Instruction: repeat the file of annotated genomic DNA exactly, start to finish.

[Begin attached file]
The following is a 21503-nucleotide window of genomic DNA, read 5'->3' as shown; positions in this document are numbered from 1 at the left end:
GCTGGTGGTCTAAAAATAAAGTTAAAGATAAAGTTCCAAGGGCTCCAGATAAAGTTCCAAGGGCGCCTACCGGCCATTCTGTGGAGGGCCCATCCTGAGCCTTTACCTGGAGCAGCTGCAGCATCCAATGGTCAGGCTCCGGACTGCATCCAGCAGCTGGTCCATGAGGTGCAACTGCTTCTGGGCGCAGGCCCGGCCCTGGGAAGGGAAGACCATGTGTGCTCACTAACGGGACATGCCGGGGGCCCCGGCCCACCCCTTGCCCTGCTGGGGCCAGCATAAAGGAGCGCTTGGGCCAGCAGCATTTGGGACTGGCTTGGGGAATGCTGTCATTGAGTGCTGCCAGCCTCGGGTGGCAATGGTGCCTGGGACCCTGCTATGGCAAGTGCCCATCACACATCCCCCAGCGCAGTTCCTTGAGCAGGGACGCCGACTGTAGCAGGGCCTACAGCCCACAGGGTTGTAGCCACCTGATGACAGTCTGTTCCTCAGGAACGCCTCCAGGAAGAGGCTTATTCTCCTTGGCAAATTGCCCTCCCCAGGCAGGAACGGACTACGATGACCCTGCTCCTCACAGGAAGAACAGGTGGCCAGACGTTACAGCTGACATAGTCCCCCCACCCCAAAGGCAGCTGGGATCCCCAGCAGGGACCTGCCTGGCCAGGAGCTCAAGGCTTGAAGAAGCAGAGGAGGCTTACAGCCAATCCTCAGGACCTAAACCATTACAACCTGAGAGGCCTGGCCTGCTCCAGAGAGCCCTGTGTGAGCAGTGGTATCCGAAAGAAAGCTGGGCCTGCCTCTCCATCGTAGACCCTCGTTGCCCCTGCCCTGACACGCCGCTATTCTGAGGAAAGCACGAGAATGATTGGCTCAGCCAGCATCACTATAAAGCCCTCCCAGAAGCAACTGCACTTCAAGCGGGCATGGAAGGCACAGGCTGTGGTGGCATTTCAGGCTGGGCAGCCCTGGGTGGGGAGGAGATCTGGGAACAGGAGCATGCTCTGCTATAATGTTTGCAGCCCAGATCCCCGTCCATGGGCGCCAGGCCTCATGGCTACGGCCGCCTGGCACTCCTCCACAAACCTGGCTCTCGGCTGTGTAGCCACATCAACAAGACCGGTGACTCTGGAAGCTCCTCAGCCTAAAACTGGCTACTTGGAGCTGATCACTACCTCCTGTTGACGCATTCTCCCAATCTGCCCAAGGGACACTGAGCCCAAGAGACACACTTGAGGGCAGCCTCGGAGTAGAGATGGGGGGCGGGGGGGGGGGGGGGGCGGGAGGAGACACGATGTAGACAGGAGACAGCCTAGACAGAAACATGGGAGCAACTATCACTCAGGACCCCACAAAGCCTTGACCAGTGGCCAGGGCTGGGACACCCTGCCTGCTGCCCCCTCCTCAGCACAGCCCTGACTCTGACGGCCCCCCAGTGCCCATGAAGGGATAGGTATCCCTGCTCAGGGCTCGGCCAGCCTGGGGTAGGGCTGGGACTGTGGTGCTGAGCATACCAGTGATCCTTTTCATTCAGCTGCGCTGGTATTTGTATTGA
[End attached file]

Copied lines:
The following is a 21503-nucleotide window of genomic DNA, read 5'->3' as shown; positions in this document are numbered from 1 at the left end:
GCTGGTGGTCTAAAAATAAAGTTAAAGATAAAGTTCCAAGGGCTCCAGATAAAGTTCCAAGGGCGCCTACCGGCCATTCTGTGGAGGGCCCATCCTGAGCCTTTACCTGGAGCAGCTGCAGCATCCAATGGTCAGGCTCCGGACTGCATCCAGCAGCTGGTCCATGAGGTGCAACTGCTTCTGGGCGCAGGCCCGGCCCTGGGAAGGGAAGACCATGTGTGCTCACTAACGGGACATGCCGGGGGCCCCGGCCCACCCCTTGCCCTGCTGGGGCCAGCATAAAGGAGCGCTTGGGCCAGCAGCATTTGGGACTGGCTTGGGGAATGCTGTCATTGAGTGCTGCCAGCCTCGGGTGGCAATGGTGCCTGGGACCCTGCTATGGCAAGTGCCCATCACACATCCCCCAGCGCAGTTCCTTGAGCAGGGACGCCGACTGTAGCAGGGCCTACAGCCCACAGGGTTGTAGCCACCTGATGACAGTCTGTTCCTCAGGAACGCCTCCAGGAAGAGGCTTATTCTCCTTGGCAAATTGCCCTCCCCAGGCAGGAACGGACTACGATGACCCTGCTCCTCACAGGAAGAACAGGTGGCCAGACGTTACAGCTGACATAGTCCCCCCACCCCAAAGGCAGCTGGGATCCCCAGCAGGGACCTGCCTGGCCAGGAGCTCAAGGCTTGAAGAAGCAGAGGAGGCTTACAGCCAATCCTCAGGACCTAAACCATTACAACCTGAGAGGCCTGGCCTGCTCCAGAGAGCCCTGTGTGAGCAGTGGTATCCGAAAGAAAGCTGGGCCTGCCTCTCCATCGTAGACCCTCGTTGCCCCTGCCCTGACACGCCGCTATTCTGAGGAAAGCACGAGAATGATTGGCTCAGCCAGCATCACTATAAAGCCCTCCCAGAAGCAACTGCACTTCAAGCGGGCATGGAAGGCACAGGCTGTGGTGGCATTTCAGGCTGGGCAGCCCTGGGTGGGGAGGAGATCTGGGAACAGGAGCATGCTCTGCTATAATGTTTGCAGCCCAGATCCCCGTCCATGGGCGCCAGGCCTCATGGCTACGGCCGCCTGGCACTCCTCCACAAACCTGGCTCTCGGCTGTGTAGCCACATCAACAAGACCGGTGACTCTGGAAGCTCCTCAGCCTAAAACTGGCTACTTGGAGCTGATCACTACCTCCTGTTGACGCATTCTCCCAATCTGCCCAAGGGACACTGAGCCCAAGAGACACACTTGAGGGCAGCCTCGGAGTAGAGATGGGGGGCGGGGGGGGGGGGGGGGCGGGAGGAGACACGATGTAGACAGGAGACAGCCTAGACAGAAACATGGGAGCAACTATCACTCAGGACCCCACAAAGCCTTGACCAGTGGCCAGGGCTGGGACACCCTGCCTGCTGCCCCCTCCTCAGCACAGCCCTGACTCTGACGGCCCCCCAGTGCCCATGAAGGGATAGGTATCCCTGCTCAGGGCTCGGCCAGCCTGGGGTAGGGCTGGGACTGTGGTGCTGAGCATACCAGTGATCCTTTTCATTCAGCTGCGCTGGTATTTGTATTGA